MINELRES: Fwd: A guardian against discrimination stops fighting?
Thu Nov 26 17:21:22 2009
Original sender: Roma Virtual Network <email@example.com>
A guardian against discrimination stops fighting?
By Nicolas Beger
Why are member states are discriminating against the anti-discrimination
Eurobarometer recently published a survey that once again showed that
there is a serious problem of discrimination across Europe. One in six
people said they had personally experienced discrimination in the past
year; 58% of Europeans considered that prejudice in relation to age was
widespread in their country, while 53% mentioned disability.
For those who fail to be moved by statistics, consider this: in 2009
alone, we saw Roma communities being shot at in Hungary, stoned in
Ireland and evicted by force in Italy; and we saw Lithuania's parliament
‘protecting' its minors by adopting a law that bans public information
about homosexuality, putting homosexuality on a par with images of
mutilated bodies or physical violence.
Though such episodes are disturbing, non-governmental organisations have
until now felt that some progress was being made on the EU level.
Fighting discrimination has been one of the few areas of social policy
about which the EU could be proud: were it not for EU instruments such
as the race and employment directives, there would still be no
protection in most member states today.
But race and employment cover only some aspects of discrimination. That
is why, in July 2008, the European Commission proposed a new
anti-discrimination directive that, if passed, would give all citizens
basic protection in other major areas of life, such as housing,
education and healthcare.
The directive has the support of the European Parliament, but,
regrettably, is stalled in the Council of Ministers, with countries like
Germany, the Netherlands and Poland expressing all sorts of reservations
and doubts. Surprised? So are we.
The directive is by no means revolutionary. It only seeks to ensure a
very basic principle of democracies: equality before the law. What it
does is to recognise what we all know – that discrimination goes beyond
race and gender and affects areas of life outside the workplace. Every
day, across Europe, prejudices on the grounds of disability, age, sexual
orientation or religion put people in situations in which schools turn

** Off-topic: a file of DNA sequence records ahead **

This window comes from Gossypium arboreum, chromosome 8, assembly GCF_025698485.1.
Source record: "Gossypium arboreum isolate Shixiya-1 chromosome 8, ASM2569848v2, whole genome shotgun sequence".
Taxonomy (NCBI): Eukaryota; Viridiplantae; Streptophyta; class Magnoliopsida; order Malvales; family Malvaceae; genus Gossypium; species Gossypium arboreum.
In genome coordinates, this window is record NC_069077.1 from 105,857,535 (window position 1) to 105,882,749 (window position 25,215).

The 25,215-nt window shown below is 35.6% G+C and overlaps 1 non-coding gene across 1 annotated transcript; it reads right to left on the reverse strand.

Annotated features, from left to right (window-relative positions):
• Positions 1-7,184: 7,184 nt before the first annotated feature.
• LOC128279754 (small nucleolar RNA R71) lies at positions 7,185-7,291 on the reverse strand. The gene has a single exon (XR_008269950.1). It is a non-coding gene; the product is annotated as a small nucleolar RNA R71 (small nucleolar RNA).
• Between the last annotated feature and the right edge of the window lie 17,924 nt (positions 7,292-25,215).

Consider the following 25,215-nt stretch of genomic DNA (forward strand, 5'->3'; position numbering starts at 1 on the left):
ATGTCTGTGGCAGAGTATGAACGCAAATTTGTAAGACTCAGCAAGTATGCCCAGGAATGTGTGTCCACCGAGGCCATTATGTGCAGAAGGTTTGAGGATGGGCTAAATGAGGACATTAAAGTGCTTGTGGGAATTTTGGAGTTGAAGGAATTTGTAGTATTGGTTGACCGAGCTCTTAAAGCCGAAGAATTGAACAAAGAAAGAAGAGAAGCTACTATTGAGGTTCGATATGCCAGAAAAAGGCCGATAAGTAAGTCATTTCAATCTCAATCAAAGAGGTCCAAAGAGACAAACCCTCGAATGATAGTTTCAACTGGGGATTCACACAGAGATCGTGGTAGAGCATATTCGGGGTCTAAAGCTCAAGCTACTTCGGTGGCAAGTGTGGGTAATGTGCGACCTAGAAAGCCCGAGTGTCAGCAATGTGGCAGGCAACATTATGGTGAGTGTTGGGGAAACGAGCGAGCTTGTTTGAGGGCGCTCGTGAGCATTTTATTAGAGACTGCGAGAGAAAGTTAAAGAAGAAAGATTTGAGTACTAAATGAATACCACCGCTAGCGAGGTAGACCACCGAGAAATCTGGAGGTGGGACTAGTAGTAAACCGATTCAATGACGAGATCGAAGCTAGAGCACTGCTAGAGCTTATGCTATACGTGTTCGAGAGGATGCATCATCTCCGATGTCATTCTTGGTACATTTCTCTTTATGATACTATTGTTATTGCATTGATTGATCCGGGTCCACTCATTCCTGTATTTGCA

down their children, apartments are suddenly no longer for rent and
medical consultations become a challenge. With the new
anti-discrimination directive, these citizens would be able to complain
and receive compensation.
Money, however, is a sticking-point. Member states are worried about the
cost of compensation and of removing barriers for disabled people, for
example. Naturally, these countries claim to be extremely committed to
fighting discrimination; it's just that the financial crisis does not
permit such spending. Even if sincere, that is an argument in support of
a false economy: the social and economic costs of exclusion are far
Some countries, such as Germany, say that their national legislation on
discrimination is enough. Even if that were the case, why should Germany
prevent other Europeans from enjoying the same protection as its
The reality is that even countries usually associated with good practice
do not have legislation of the standard offered by the directive. Take
the Netherlands, where anti-discrimination legislation does not cover
age discrimination outside the workplace. Or Denmark, which lacks
legislation against discrimination based on sexual orientation,
religion, disability and age that affects access to social security,
healthcare and education.
The Swedish presidency of the EU, once a key proponent of this
directive, seems to have lost its grip on the process. The issue has not
made it onto the agenda of any meeting of EU ministers and it was
included in this week's equality summit in Stockholm only after pressure
from civil society.
It is not too late, though, for Sweden to stop member states from
endlessly delaying the directive's adoption and to prevent their
attempts to water down its provisions. These are old tactics that, if
successful, would amount to killing off the anti-discrimination
directive. If that happens, another piece of Europe's credibility will
Nicolas Beger is the director of Amnesty International's EU office.
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